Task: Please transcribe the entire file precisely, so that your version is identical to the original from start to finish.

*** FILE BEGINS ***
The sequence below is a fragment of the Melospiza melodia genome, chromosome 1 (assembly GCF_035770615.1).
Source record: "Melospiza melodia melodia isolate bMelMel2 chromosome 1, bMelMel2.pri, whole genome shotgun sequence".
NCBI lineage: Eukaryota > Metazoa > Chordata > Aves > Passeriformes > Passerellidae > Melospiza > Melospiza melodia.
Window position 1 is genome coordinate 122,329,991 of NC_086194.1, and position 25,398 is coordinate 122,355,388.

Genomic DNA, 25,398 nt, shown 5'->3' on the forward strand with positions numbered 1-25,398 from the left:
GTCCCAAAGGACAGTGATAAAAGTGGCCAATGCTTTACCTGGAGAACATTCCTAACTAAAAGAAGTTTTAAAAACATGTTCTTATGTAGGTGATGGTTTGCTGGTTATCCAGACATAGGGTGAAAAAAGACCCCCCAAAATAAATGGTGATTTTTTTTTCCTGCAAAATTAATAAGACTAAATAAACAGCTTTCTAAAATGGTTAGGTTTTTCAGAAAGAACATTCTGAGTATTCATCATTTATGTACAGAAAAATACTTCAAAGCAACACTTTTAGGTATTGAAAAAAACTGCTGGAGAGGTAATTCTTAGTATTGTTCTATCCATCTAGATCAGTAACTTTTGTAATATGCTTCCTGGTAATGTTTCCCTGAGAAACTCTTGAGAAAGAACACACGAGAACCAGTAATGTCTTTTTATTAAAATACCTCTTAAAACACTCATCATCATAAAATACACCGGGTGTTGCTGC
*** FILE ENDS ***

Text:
The sequence below is a fragment of the Melospiza melodia genome, chromosome 1 (assembly GCF_035770615.1).
Source record: "Melospiza melodia melodia isolate bMelMel2 chromosome 1, bMelMel2.pri, whole genome shotgun sequence".
NCBI lineage: Eukaryota > Metazoa > Chordata > Aves > Passeriformes > Passerellidae > Melospiza > Melospiza melodia.
Window position 1 is genome coordinate 122,329,991 of NC_086194.1, and position 25,398 is coordinate 122,355,388.

Genomic DNA, 25,398 nt, shown 5'->3' on the forward strand with positions numbered 1-25,398 from the left:
GTCCCAAAGGACAGTGATAAAAGTGGCCAATGCTTTACCTGGAGAACATTCCTAACTAAAAGAAGTTTTAAAAACATGTTCTTATGTAGGTGATGGTTTGCTGGTTATCCAGACATAGGGTGAAAAAAGACCCCCCAAAATAAATGGTGATTTTTTTTTCCTGCAAAATTAATAAGACTAAATAAACAGCTTTCTAAAATGGTTAGGTTTTTCAGAAAGAACATTCTGAGTATTCATCATTTATGTACAGAAAAATACTTCAAAGCAACACTTTTAGGTATTGAAAAAAACTGCTGGAGAGGTAATTCTTAGTATTGTTCTATCCATCTAGATCAGTAACTTTTGTAATATGCTTCCTGGTAATGTTTCCCTGAGAAACTCTTGAGAAAGAACACACGAGAACCAGTAATGTCTTTTTATTAAAATACCTCTTAAAACACTCATCATCATAAAATACACCGGGTGTTGCTGC